T’challa’s Story

T’challa, our bobcat ambassador.

Many of you have seen T’challa’s story in bits and pieces and have had a lot of questions. Is he a pet? Why do people keep calling him “potato?” What’s that thing on his neck? Can I pet him?

For our newer friends and fans, here’s his whole story… and an opportunity to ask us anything!

T’challa was found in a driveway as a newborn kitten, on what was no doubt a very surreal morning for his finder. He had a gash on his foot that looked like it was left by a raptor claw and was taken to a veterinarian. The vet treated him for his injuries and got him to an emergency foster home, with people experienced caring for newborn domestic kittens, while they looked for a rehabilitator. They found us!

We named him T’challa because we thought it would be suitable to name this year’s bobcats after Marvel heroes, since they’re so powerful and majestic. But, during his kittenhood at For Fox Sake, it slowly became clear that T’challa was “special.” He missed all of his milestones, and was late to learn to do things as simple as licking formula from a dish. He didn’t try to “hunt” food or toys at the ages he should have done so. His lack of intelligence ultimately earned him the affectionate nickname “Potato.”

Although we tried to maintain our distance in hopes that he could “wild up” and be released one day, he was overwhelmingly friendly and tame.

When T’challa was four months old, his veterinarian asssessed him and determined that he could not be released to the wild, and wasn’t likely to develop the skills necessary to do so. Not only did he have no instincts to hunt or defend himself, but he was rejected and attacked by other bobcat patients we tried to introduce him to. He believes he is a person! In the wild, he would have either starved or gotten trapped or shot.

This put us in a dilemma. We loved him dearly, but we believe that bobcats should never be pets and should never be presented to the public in a way that makes it look like they’re pets. A bobcat on a leash and harness just isn’t the message we wanted to give!

Most bobcats are not like T’challa and will eventually become unmanageable and aggressive. They mark everything they own with concentrated urine and they have powerful jaws and claws that can be very dangerous if they “snap.” We felt T’challa would do best at a large facility where he might get some much-needed love behind the scenes, but would only be seen by the public in a natural-like setting.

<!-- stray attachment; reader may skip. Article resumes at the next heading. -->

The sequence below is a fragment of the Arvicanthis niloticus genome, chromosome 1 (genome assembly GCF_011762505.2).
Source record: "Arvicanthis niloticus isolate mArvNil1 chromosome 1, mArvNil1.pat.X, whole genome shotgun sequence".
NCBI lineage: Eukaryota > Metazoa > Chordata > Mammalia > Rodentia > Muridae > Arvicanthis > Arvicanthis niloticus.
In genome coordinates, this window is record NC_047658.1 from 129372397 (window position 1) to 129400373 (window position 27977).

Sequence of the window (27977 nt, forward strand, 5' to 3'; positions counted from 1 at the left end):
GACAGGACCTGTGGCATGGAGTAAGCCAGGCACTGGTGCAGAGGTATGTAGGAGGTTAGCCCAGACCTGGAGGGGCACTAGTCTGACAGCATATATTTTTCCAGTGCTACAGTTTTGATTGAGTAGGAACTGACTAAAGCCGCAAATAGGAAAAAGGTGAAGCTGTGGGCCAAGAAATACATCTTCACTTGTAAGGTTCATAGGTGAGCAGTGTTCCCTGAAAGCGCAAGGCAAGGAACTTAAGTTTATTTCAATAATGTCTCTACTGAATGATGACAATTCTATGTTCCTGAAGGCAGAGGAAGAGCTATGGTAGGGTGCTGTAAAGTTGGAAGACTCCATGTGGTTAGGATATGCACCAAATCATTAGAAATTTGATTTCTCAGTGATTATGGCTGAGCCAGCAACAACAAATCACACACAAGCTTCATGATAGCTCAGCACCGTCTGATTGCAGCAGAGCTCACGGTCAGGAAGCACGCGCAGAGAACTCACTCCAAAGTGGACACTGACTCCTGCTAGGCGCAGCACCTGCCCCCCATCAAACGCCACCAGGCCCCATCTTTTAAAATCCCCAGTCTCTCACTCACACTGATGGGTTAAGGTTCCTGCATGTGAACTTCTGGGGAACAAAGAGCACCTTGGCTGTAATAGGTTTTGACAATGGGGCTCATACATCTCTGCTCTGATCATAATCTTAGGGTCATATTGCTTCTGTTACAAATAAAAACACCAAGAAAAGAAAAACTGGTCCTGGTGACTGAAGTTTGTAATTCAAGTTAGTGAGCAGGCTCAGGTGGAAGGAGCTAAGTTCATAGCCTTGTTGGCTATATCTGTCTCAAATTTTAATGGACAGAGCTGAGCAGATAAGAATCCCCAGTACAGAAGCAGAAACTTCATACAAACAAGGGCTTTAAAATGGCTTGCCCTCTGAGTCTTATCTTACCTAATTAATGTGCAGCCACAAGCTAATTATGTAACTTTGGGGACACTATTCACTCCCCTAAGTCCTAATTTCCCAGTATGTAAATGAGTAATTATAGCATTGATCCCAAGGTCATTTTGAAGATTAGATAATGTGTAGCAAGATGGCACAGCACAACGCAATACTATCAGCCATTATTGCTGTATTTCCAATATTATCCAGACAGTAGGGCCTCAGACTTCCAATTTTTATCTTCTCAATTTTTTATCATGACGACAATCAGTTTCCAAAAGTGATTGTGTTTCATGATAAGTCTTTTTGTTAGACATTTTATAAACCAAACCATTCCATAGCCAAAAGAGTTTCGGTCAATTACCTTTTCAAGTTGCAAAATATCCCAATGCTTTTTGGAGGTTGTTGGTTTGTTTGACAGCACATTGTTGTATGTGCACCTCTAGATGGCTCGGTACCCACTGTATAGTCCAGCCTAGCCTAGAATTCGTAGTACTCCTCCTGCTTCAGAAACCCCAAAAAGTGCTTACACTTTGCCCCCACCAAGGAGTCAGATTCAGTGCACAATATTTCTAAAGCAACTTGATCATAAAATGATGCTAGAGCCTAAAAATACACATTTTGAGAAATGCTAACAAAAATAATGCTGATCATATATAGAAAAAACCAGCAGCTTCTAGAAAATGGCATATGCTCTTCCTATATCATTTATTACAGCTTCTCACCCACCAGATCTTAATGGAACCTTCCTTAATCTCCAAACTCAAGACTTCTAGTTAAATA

We worked hard for months to find T’challa a home with large facilities, zoos, and nature centers, particularly those accredited by the Association of Zoos and Aquariums and the Big Cat Sanctuary Alliance. But, because COVID hit many organizations’ budgets and most are overwhelmed with bobcats that were surrendered “pets,” no large facility in Tennessee was able to take him and the state denied our request to transfer him out of state.

We’d be lying if we said we weren’t, on some level, happy about setting up a huge habitat, sorting out licensing and insurance, and keeping T’challa here. We love the little booger and know he feels safe and loved here.

But we also know that our education programming sends mixed messages to the public. Since we can’t “display” animals at a home-based facility where wildlife rehabilitation takes place, it means T’challa comes off-site on a leash and harness when he comes to educational programs. We worry that our supporters see him wearing his harness and leash and— despite everything else we say— get the idea that they can go out and buy a bobcat and expect it to grow up to be a big silly potato like T’challa!

Although having T’challa as a permanent resident at For Fox Sake was plan C— after releasing him to the wild and rehoming him to a larger sanctuary— we’re ultimately thankful for the honor of giving him a forever home and sharing him with you.

Our ultimate goal as T’challa’s handlers is that he will help people realize that bobcats are beautiful, sensitive, and worthy of love and respect in the natural world. We hope he might make people think twice before shooting or trapping a bobcat to turn it into a coat or out of a misguided attempt to protect livestock.

We also hope that people understand that bobcats are happiest in the natural world, and that it’s not a good idea to kidnap or buy a bobcat in hopes that it might grow up to be this docile. He is one-of-a-kind and that’s why he is so precious!

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